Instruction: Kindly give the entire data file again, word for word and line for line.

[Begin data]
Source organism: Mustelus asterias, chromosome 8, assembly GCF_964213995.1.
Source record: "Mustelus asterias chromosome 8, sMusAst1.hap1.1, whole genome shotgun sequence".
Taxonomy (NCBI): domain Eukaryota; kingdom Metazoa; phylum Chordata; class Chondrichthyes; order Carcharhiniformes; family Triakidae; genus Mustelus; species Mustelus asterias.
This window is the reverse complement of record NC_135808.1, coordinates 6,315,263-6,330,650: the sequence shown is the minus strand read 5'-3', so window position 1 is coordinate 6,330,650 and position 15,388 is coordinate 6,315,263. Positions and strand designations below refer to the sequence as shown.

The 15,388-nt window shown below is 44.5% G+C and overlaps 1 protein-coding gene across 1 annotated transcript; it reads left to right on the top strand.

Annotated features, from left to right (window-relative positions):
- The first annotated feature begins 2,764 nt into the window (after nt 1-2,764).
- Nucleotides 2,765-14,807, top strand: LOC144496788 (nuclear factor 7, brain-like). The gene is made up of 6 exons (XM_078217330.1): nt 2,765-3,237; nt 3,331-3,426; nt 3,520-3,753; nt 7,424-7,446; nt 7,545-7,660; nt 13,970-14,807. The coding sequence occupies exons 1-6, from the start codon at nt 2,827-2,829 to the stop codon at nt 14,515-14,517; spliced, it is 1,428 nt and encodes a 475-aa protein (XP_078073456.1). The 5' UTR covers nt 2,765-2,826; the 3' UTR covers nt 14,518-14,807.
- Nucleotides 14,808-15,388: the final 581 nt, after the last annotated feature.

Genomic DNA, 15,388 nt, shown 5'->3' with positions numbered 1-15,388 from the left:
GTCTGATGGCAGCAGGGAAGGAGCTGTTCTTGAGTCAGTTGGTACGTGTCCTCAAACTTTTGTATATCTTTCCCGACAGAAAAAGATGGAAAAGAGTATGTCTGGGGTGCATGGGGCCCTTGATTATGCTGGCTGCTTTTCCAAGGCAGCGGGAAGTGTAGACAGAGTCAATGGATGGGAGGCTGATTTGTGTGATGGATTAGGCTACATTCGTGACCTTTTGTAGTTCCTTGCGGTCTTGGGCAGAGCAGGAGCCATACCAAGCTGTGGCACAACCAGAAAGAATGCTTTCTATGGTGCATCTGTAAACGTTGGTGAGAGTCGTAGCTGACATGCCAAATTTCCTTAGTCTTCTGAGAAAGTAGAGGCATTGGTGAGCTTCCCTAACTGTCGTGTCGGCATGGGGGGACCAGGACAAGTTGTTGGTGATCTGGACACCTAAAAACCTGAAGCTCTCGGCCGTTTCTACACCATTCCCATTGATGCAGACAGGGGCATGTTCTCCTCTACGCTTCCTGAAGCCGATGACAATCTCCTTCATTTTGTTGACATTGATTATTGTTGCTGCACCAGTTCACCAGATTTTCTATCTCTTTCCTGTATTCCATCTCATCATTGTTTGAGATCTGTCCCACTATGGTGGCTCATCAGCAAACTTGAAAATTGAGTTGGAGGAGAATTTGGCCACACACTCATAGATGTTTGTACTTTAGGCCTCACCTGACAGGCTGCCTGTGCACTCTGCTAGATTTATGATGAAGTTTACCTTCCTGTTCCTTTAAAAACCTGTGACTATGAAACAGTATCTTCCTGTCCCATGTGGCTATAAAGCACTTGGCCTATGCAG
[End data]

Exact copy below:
Source organism: Mustelus asterias, chromosome 8, assembly GCF_964213995.1.
Source record: "Mustelus asterias chromosome 8, sMusAst1.hap1.1, whole genome shotgun sequence".
Taxonomy (NCBI): domain Eukaryota; kingdom Metazoa; phylum Chordata; class Chondrichthyes; order Carcharhiniformes; family Triakidae; genus Mustelus; species Mustelus asterias.
This window is the reverse complement of record NC_135808.1, coordinates 6,315,263-6,330,650: the sequence shown is the minus strand read 5'-3', so window position 1 is coordinate 6,330,650 and position 15,388 is coordinate 6,315,263. Positions and strand designations below refer to the sequence as shown.

The 15,388-nt window shown below is 44.5% G+C and overlaps 1 protein-coding gene across 1 annotated transcript; it reads left to right on the top strand.

Annotated features, from left to right (window-relative positions):
- The first annotated feature begins 2,764 nt into the window (after nt 1-2,764).
- Nucleotides 2,765-14,807, top strand: LOC144496788 (nuclear factor 7, brain-like). The gene is made up of 6 exons (XM_078217330.1): nt 2,765-3,237; nt 3,331-3,426; nt 3,520-3,753; nt 7,424-7,446; nt 7,545-7,660; nt 13,970-14,807. The coding sequence occupies exons 1-6, from the start codon at nt 2,827-2,829 to the stop codon at nt 14,515-14,517; spliced, it is 1,428 nt and encodes a 475-aa protein (XP_078073456.1). The 5' UTR covers nt 2,765-2,826; the 3' UTR covers nt 14,518-14,807.
- Nucleotides 14,808-15,388: the final 581 nt, after the last annotated feature.

Genomic DNA, 15,388 nt, shown 5'->3' with positions numbered 1-15,388 from the left:
GTCTGATGGCAGCAGGGAAGGAGCTGTTCTTGAGTCAGTTGGTACGTGTCCTCAAACTTTTGTATATCTTTCCCGACAGAAAAAGATGGAAAAGAGTATGTCTGGGGTGCATGGGGCCCTTGATTATGCTGGCTGCTTTTCCAAGGCAGCGGGAAGTGTAGACAGAGTCAATGGATGGGAGGCTGATTTGTGTGATGGATTAGGCTACATTCGTGACCTTTTGTAGTTCCTTGCGGTCTTGGGCAGAGCAGGAGCCATACCAAGCTGTGGCACAACCAGAAAGAATGCTTTCTATGGTGCATCTGTAAACGTTGGTGAGAGTCGTAGCTGACATGCCAAATTTCCTTAGTCTTCTGAGAAAGTAGAGGCATTGGTGAGCTTCCCTAACTGTCGTGTCGGCATGGGGGGACCAGGACAAGTTGTTGGTGATCTGGACACCTAAAAACCTGAAGCTCTCGGCCGTTTCTACACCATTCCCATTGATGCAGACAGGGGCATGTTCTCCTCTACGCTTCCTGAAGCCGATGACAATCTCCTTCATTTTGTTGACATTGATTATTGTTGCTGCACCAGTTCACCAGATTTTCTATCTCTTTCCTGTATTCCATCTCATCATTGTTTGAGATCTGTCCCACTATGGTGGCTCATCAGCAAACTTGAAAATTGAGTTGGAGGAGAATTTGGCCACACACTCATAGATGTTTGTACTTTAGGCCTCACCTGACAGGCTGCCTGTGCACTCTGCTAGATTTATGATGAAGTTTACCTTCCTGTTCCTTTAAAAACCTGTGACTATGAAACAGTATCTTCCTGTCCCATGTGGCTATAAAGCACTTGGCCTATGCAG